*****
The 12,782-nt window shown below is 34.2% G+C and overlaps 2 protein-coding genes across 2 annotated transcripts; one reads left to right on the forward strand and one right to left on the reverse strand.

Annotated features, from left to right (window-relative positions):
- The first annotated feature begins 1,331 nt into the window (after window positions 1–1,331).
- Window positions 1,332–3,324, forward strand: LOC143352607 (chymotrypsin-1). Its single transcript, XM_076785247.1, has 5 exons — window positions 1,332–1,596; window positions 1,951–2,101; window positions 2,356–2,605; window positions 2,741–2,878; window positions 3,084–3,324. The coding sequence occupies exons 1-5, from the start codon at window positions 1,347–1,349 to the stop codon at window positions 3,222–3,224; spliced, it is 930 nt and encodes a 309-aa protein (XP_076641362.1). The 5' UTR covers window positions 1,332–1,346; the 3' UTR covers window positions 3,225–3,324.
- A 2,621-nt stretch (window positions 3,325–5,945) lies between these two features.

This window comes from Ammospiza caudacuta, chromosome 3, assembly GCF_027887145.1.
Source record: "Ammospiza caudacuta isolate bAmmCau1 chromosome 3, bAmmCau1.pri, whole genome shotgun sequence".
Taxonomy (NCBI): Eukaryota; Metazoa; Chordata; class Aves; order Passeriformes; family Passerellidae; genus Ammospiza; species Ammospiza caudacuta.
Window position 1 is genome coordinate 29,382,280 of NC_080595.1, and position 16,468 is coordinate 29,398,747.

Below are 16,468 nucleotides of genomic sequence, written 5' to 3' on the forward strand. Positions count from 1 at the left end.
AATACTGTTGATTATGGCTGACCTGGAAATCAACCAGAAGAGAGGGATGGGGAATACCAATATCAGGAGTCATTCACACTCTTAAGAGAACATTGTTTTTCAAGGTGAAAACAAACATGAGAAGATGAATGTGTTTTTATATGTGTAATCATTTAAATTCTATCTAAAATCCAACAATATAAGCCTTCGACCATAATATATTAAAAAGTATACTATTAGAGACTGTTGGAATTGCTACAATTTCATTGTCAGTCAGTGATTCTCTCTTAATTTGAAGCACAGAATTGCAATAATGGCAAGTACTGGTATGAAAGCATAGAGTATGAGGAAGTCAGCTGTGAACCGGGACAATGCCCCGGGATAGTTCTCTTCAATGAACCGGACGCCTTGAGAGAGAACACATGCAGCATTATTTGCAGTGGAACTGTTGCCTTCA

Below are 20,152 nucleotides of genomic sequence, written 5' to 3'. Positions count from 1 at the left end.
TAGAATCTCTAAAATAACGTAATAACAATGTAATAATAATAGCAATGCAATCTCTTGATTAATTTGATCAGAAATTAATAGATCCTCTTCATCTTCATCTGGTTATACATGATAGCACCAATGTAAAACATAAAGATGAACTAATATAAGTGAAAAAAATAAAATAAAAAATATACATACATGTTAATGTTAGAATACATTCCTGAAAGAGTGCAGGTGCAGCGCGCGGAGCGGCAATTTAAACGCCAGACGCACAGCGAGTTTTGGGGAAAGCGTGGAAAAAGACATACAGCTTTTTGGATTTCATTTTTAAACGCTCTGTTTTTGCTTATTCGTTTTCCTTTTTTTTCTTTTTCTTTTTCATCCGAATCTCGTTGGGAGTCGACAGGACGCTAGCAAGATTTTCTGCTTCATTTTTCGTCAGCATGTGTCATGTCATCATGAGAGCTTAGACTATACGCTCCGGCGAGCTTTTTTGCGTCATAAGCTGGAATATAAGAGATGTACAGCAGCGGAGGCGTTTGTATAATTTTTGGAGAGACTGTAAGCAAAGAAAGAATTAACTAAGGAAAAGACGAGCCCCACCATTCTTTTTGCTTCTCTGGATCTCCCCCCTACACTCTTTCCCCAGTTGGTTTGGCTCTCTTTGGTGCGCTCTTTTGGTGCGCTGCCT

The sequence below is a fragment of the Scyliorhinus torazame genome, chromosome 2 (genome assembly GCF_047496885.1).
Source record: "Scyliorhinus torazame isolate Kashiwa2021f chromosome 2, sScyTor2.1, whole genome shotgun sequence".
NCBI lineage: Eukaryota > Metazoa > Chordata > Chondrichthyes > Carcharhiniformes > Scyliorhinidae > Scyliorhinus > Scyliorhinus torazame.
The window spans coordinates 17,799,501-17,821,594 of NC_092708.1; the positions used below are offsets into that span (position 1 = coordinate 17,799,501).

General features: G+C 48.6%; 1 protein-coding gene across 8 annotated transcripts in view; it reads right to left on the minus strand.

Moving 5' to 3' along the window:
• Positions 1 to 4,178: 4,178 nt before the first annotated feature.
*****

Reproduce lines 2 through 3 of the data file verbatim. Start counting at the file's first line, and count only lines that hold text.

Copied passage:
Annotated features, from left to right (window-relative positions):
- The first annotated feature begins 1,331 nt into the window (after window positions 1–1,331).